Wednesday federal headlines – May 22, 2013

The Morning Federal Newscast is a daily compilation of the stories you hear Federal Drive hosts Tom Temin and Emily Kopp discuss throughout the show each day. The Newscast is designed to give users more information about the stories you hear on the air.

  • The Pentagon is asking Congress for more than $450 million to keep Guantanamo Bay prison open. Nearly half of the money would go to upgrade facilities that were intended to be temporary. The work could take more than eight years. The rest of the money would be spent on operations and needed technology like a fiber optic cable. President Barack Obama is expected to address the request in a speech Thursday. He has vowed to close the prison, but it’s currently illegal to transfer inmates to the United States. Most of the 166 detainees are now on hunger strike. (Federal News Radio)
  • The furlough threat is evaporating at the Agriculture Department. GovExec reports, Senate appropriators approved a request to shift money within the Rural Development Division. If the House goes along, USDA would avoid furloughs for the division’s 4,899 employees. A vote could come today, according to an appropriations committee spokeswoman. The rest of the department’s roughly 90,000 employees are already off the hook. Agriculture is among a few departments that Congress has granted what it calls interchange transfer authority. (GovExec)
  • The House Appropriations Committee has passed a tight spending plan, as Chairman Harold Rogers (R-Ky.) warns fiscal 2014 will be tough. The measure passed along party lines. The plan caps discretionary spending at $967 billion. It would deepen cuts to domestic agencies, including the departments of Education, Interior and State. On the other hand, it spares the military budget, Veterans Affairs and Homeland Security. (Federal News Radio)
  • A mid-level IRS executive will follow a time-honored tradition when she appears before Congress today. Lois Lerner will plead the Fifth. Her lawyer says Lerner will refuse to answer questions before the House oversight committee because the Justice Department has launched a criminal investigation. Lerner heads the IRS exempt organizations unit. She’s at the center of a controversy over how IRS handled applications from conservative groups. Yesterday, former IRS Commissioner Douglas Schulman said he kept mum about the affair, knowing the Treasury Inspector General was looking into it. (Federal News Radio)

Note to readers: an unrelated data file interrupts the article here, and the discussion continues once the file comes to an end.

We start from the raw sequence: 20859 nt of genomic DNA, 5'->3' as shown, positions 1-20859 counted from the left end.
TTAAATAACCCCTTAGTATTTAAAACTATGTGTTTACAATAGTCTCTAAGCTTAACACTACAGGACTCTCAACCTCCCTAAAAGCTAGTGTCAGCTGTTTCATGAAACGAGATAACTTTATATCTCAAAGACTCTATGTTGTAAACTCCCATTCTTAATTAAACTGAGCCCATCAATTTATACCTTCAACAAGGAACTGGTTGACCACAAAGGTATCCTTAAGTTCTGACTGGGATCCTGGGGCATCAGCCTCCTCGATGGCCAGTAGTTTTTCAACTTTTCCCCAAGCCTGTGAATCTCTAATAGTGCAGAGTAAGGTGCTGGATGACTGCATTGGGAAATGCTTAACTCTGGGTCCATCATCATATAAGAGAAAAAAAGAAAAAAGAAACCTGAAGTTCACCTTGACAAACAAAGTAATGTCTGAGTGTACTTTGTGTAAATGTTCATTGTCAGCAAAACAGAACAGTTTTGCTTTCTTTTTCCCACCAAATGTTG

• Federal CIO Steven VanRoekel has a second job, at least for today. He’s overseeing the White House management team until a new deputy director for management is named. The previous DDM, Jeff Zients, has left the government. A spokesman for the Office of Management and Budget says VanRoekel still has his CIO duties. The Senate votes on Brian Deese to be DDM this afternoon. OMB also named Norman Dong to lead the federal financial management office. He steps in for Danny Werfel, who became acting IRS commissioner. (Federal News Radio)
  • The Homeland Security Department is leading an all-out effort to aid state and local officials in Oklahoma. A gigantic tornado flattened the city of Moore, near Oklahoma City, Monday. FEMA says it has 300 people there, including administrator Craig Fugate. DHS Secretary Janet Napolitano met with members of Oklahoma’s congressional delegation. She plans to travel there today. The Pentagon sent firefighters and equipment from Tinker Air Force Base. Agriculture is offering special assistance. And Housing and Urban Development says it will offer home foreclosure protection. (FEMA/USDA/HUD)
  • The House Oversight Committee votes today on a bill to track how many hours feds spend on union activities. That includes representing a union or consulting with federal managers on behalf of a union. The measure would require the Office of Personnel Management to report annually to Congress. Rep. Dennis Ross (R-Fla.) sponsored the bill. He says the government should not be paying for employees to conduct union business. OPM’s report on fiscal 2011 showed feds were spending more time on union activities than in years past, nearly 3.4 million hours. That’s still less than 3 hours a year per employee covered by a union. (Rep. Dennis Ross)